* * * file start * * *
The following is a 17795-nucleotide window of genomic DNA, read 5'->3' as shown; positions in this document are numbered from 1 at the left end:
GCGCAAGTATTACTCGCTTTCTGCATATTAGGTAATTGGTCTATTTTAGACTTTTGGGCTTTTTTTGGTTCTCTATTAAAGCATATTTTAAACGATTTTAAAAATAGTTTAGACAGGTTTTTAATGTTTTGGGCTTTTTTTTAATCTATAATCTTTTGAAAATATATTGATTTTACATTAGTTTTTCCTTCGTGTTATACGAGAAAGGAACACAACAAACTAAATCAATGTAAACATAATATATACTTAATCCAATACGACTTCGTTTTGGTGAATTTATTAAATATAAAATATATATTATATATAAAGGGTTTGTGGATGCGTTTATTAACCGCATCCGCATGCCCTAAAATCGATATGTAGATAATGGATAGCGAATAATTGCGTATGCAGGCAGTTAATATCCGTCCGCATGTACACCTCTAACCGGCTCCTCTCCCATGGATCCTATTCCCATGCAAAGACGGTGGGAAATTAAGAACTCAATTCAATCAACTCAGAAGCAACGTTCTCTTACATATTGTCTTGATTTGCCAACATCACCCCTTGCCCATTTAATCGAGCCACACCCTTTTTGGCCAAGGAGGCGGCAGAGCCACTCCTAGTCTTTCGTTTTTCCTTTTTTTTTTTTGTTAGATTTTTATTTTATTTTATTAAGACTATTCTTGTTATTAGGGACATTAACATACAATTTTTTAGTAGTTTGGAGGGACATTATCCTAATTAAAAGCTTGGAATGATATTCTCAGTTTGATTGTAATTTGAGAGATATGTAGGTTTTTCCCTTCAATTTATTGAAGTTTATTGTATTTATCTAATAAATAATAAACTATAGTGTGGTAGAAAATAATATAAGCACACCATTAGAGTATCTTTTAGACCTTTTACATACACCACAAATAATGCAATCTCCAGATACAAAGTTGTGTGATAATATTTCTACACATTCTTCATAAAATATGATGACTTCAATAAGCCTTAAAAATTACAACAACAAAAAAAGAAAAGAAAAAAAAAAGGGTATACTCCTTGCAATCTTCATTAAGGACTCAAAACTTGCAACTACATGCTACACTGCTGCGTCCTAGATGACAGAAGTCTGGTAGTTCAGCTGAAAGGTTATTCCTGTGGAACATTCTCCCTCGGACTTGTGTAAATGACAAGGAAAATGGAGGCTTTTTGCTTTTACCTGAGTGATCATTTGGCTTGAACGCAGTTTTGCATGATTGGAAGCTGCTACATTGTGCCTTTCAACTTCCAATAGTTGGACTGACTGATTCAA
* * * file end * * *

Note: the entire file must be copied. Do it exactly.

The following is a 17795-nucleotide window of genomic DNA, read 5'->3' as shown; positions in this document are numbered from 1 at the left end:
GCGCAAGTATTACTCGCTTTCTGCATATTAGGTAATTGGTCTATTTTAGACTTTTGGGCTTTTTTTGGTTCTCTATTAAAGCATATTTTAAACGATTTTAAAAATAGTTTAGACAGGTTTTTAATGTTTTGGGCTTTTTTTTAATCTATAATCTTTTGAAAATATATTGATTTTACATTAGTTTTTCCTTCGTGTTATACGAGAAAGGAACACAACAAACTAAATCAATGTAAACATAATATATACTTAATCCAATACGACTTCGTTTTGGTGAATTTATTAAATATAAAATATATATTATATATAAAGGGTTTGTGGATGCGTTTATTAACCGCATCCGCATGCCCTAAAATCGATATGTAGATAATGGATAGCGAATAATTGCGTATGCAGGCAGTTAATATCCGTCCGCATGTACACCTCTAACCGGCTCCTCTCCCATGGATCCTATTCCCATGCAAAGACGGTGGGAAATTAAGAACTCAATTCAATCAACTCAGAAGCAACGTTCTCTTACATATTGTCTTGATTTGCCAACATCACCCCTTGCCCATTTAATCGAGCCACACCCTTTTTGGCCAAGGAGGCGGCAGAGCCACTCCTAGTCTTTCGTTTTTCCTTTTTTTTTTTTGTTAGATTTTTATTTTATTTTATTAAGACTATTCTTGTTATTAGGGACATTAACATACAATTTTTTAGTAGTTTGGAGGGACATTATCCTAATTAAAAGCTTGGAATGATATTCTCAGTTTGATTGTAATTTGAGAGATATGTAGGTTTTTCCCTTCAATTTATTGAAGTTTATTGTATTTATCTAATAAATAATAAACTATAGTGTGGTAGAAAATAATATAAGCACACCATTAGAGTATCTTTTAGACCTTTTACATACACCACAAATAATGCAATCTCCAGATACAAAGTTGTGTGATAATATTTCTACACATTCTTCATAAAATATGATGACTTCAATAAGCCTTAAAAATTACAACAACAAAAAAAGAAAAGAAAAAAAAAAGGGTATACTCCTTGCAATCTTCATTAAGGACTCAAAACTTGCAACTACATGCTACACTGCTGCGTCCTAGATGACAGAAGTCTGGTAGTTCAGCTGAAAGGTTATTCCTGTGGAACATTCTCCCTCGGACTTGTGTAAATGACAAGGAAAATGGAGGCTTTTTGCTTTTACCTGAGTGATCATTTGGCTTGAACGCAGTTTTGCATGATTGGAAGCTGCTACATTGTGCCTTTCAACTTCCAATAGTTGGACTGACTGATTCAA